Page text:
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Things to do with Your Grandkids this Summer: Show them the 4 Elements

By Margaret Manning June 04, 2015 Family

Summer is my favorite time of the year. When the sun is warm and my granddaughter comes to visit, everything is right in the world. Like many grandparents, I believe that I have a role to play in helping her to see the world beyond an iPhone screen. I want her to experience all of the elements – earth, wind, water and fire. Here are a few of the ways that I hope to enjoy the season. I hope that you find these ideas useful as you are planning your own summer activities.


Take a day trip into nature. Go on a hike in the woods or visit a remote area of countryside where your grandkids have never been before. If at all possible, get them to leave behind their electronic devices so that they can focus on the world around them.

If you live in the city, consider taking your grandchildren to a natural history museum, zoo, aquarium or interpretive center where there are good activities for kids to try some hands-on learning. Talk with your grandkids about how some people still live close to nature. Discuss plants, herbs and flowers. Watch for animals and birds and identify them. Ask them how they would solve problems in the environment. They probably have some amazing ideas!


Find a quiet place to watch the stars with your grandkids, whether it’s a public observatory or just a dark field away from city lights. See how many constellations you can find together. Share your knowledge. Tell them what a star really is. Imagine what life on alien planets might look like. What technology would they have? What would they eat? Why haven’t they contacted us yet?

Help your grandkids get some perspective on the natural world and not just technology. With a night away from mobile phones, iPads or computers – just you and your grandkids and the night sky, you can show your grandkids the value of silence and stillness under the cool night air.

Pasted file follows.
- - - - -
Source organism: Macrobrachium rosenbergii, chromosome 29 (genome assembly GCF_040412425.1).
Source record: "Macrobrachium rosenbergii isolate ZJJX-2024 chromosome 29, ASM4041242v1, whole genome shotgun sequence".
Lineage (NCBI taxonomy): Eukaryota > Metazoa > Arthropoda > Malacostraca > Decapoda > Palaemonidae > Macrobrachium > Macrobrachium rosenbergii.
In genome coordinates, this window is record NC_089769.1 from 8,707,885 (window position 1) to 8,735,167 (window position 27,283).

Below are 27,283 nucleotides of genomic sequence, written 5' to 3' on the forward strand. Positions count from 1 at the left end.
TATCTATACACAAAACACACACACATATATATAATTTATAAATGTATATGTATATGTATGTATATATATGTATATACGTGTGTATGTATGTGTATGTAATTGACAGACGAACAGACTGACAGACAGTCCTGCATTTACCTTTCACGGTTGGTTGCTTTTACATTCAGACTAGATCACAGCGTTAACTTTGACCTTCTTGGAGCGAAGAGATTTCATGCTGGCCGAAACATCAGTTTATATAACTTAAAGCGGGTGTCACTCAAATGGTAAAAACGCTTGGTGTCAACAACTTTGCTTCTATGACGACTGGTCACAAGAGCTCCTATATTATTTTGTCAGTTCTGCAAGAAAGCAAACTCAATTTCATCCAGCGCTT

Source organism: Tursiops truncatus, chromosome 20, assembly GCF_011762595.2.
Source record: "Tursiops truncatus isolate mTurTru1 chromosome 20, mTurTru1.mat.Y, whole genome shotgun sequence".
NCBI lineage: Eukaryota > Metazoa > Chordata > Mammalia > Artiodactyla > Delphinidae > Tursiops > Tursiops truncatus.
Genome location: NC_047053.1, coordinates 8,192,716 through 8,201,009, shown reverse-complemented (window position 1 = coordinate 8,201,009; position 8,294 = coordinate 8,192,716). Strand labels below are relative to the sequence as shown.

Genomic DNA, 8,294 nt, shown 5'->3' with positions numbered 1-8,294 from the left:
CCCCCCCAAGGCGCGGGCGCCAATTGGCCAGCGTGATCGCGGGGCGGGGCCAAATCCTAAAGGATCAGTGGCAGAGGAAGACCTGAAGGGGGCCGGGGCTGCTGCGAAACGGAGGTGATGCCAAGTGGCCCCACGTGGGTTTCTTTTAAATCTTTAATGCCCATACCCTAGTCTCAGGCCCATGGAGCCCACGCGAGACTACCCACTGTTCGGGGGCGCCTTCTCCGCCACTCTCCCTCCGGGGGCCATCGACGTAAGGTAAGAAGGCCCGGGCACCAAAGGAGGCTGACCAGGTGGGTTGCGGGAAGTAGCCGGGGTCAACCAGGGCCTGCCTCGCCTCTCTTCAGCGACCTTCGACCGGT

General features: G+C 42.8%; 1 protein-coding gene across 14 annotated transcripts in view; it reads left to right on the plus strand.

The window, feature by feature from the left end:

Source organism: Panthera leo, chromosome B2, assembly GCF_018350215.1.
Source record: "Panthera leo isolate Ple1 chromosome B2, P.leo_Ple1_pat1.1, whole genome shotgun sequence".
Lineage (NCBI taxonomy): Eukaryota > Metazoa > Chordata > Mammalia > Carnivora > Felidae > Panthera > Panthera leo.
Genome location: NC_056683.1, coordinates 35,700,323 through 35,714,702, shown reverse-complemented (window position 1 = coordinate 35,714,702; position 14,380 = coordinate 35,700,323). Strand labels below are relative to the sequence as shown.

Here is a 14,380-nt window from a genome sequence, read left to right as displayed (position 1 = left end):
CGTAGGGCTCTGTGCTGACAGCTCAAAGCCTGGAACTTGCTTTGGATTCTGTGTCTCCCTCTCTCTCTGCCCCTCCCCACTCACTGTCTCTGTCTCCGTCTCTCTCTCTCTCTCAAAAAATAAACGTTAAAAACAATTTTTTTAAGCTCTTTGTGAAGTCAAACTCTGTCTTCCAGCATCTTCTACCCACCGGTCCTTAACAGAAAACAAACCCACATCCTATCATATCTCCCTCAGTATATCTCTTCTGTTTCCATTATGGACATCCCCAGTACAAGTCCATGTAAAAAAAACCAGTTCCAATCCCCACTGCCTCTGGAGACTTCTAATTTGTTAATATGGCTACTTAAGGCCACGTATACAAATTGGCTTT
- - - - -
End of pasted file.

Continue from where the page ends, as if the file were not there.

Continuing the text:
Water is the source of all life – and it’s also the source of all fun for kids! Find a lake or river or lake near your house and get ready to get cool in the summer sun. Plan a short camping trip and pack your bathing suits, fishing gear and inflatable boat.

While you are at the lake, make a point to enjoy every aspect of the water. Wash your hands the “natural” way. Show your grandkids how to collect rain water for drinking or how to boil water from a spring to make it safe. Talk with them about the water cycle. They may actually be able to teach you a thing or two!

Even if you live in a city, there are other “indoor” water activities you can do as well. Look at a map of the world together and see how much of the Earth’s area is covered by water. Watch YouTube videos or dolphins talking and make up funny stories together about what they are saying. Visit a local swimming pool together. The possibilities are endless!


Sitting around a campfire is one of humanity’s oldest traditions. Camping is also one of the fondest memories that many people have of their grandparents. Take your kids camping and experience the power of fire to draw your family together. Cook food over the campfire and enjoy S’mores and deliciously overcooked sausages. Tell a few ghost stories. Most of all, enjoy each other’s company and bask in the heat of the fire and the warmth of your family’s love.

In a world filled with blinking gadgets and buzzing phones, the greatest gifts we can give our grandkids are simplicity and love. We have a special role to play in the lives of the younger members of our families. Let’s help them to experience the world by showing them the 4 elements.

Have you ever gone camping with your grandkids? How do you help your grandkids enjoy and appreciate nature? Leave a comment below and let us know!


Here’s a short video that record on the topic of what to do with your grandkids this summer.

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The Author

Margaret Manning is the founder of Sixty and Me. She is an entrepreneur, author and speaker. Margaret is passionate about building dynamic and engaged communities that improve lives and change perceptions. Margaret can be contacted at

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